Originally Posted by Matt Algren
"points to where the responsibility lies. It lies with the oppressors, not with the oppressed, to dismantle the system that benefits them."
I don't understand the objective problem with the word 'heterocentrism'
, though. It's rarely enough used that I think it would probably be best if you defined it on first use, but it's a recognized phenomenon. And yeah, if they didn't offer any alternate word or tack, I don't think it's outrageous to suggest that they may have been uncomfortable with the topic in general rather than the term in specific.
My current favorite is 'heteronormative'
. I'm dying to fit that into a conversation.
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Alternately, it could be that that isn't what they meant by 'equivocation'. As a logical fallacy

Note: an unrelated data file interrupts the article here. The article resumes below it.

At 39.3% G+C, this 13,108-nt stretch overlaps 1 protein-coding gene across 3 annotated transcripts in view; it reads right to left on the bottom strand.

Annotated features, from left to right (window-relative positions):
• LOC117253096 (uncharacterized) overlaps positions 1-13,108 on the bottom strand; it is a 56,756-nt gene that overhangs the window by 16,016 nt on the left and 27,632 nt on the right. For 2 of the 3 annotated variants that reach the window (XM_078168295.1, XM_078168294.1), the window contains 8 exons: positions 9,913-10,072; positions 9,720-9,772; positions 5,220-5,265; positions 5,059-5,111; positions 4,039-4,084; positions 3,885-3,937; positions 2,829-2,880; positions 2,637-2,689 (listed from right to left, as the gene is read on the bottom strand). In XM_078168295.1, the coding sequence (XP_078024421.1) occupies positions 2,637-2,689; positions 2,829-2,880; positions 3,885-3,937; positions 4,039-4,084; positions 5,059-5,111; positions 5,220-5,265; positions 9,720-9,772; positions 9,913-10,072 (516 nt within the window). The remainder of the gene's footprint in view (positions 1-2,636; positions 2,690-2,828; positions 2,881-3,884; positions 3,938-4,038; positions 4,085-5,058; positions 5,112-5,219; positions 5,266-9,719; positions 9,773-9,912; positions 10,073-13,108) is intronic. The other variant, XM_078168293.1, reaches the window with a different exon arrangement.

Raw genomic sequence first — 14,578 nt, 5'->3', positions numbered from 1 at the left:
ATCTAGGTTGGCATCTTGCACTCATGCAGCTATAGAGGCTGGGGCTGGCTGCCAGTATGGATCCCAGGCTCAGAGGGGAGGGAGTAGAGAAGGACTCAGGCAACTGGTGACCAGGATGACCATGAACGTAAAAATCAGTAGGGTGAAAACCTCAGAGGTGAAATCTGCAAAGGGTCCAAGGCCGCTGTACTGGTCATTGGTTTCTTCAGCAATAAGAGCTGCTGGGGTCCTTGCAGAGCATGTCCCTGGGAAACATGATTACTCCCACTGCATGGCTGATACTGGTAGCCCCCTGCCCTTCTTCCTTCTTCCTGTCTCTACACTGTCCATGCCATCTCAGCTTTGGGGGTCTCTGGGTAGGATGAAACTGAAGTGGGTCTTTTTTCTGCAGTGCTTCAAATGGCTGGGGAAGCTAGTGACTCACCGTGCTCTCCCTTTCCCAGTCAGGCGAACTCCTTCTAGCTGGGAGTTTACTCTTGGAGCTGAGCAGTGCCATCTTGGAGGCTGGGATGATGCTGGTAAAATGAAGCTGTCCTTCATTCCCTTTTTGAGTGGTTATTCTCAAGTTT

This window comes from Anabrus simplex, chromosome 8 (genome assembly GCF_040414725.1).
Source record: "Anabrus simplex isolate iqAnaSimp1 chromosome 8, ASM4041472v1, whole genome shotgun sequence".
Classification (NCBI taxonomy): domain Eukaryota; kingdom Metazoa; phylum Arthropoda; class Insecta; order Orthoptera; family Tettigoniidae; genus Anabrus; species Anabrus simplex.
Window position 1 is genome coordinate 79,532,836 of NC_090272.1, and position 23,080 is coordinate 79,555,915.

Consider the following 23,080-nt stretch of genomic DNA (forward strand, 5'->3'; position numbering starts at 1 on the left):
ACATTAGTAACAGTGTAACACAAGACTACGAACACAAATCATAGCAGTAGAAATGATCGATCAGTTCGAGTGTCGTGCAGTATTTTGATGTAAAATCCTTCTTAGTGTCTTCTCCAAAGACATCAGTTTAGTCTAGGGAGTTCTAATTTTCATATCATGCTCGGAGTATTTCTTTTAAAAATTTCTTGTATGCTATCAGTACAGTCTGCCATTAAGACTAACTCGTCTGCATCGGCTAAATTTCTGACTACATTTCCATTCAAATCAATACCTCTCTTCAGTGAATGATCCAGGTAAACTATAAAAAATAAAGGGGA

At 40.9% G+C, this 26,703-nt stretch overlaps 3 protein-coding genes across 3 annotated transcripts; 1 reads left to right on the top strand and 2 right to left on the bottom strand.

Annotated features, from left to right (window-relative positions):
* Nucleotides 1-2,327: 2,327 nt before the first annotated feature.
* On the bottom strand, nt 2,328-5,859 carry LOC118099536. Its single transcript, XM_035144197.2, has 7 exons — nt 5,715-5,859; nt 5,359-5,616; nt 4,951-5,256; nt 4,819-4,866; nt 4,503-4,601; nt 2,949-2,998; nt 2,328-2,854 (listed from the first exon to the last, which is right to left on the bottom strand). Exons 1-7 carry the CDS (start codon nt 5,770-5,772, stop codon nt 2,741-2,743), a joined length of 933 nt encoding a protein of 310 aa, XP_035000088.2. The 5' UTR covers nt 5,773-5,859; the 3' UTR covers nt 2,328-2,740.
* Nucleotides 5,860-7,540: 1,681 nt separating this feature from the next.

, equivocation could be meant as a term that has more than one meaning.
I like the discourse of these terms Great post, Matt!
to me is indeed pointing a finger and frankly stigmatizing. It feels like labeling someone a "psychopath." I feel that though it is gratifying retaliation to a gay person who has been trespassed by oppression, it is counter-productive as it polarizes the oppressor further away from compassion and understanding. It is reacting to the violence of oppression with violence of derisive stigma
has a pro-gay biased political tone to it.
feels as neutral as I have read yet in this thread. I think his is the best term to use. It speaks of origin of unawareness of unintentional gay oppression without accusing someone of malice. I would say that this term provokes the least equivocation.
has a tone of validating oppression of Gays as justified. Though I really like using it in this discourse, I find it threatening. It provokes the challenge: "prove that Levitical moral law oppressing gays is wrong"
These are great tools! And an excellent exercise in Buddhist Right speech
and Ruiz's first Agreement of The four Agreements
(Be impeccable with your word)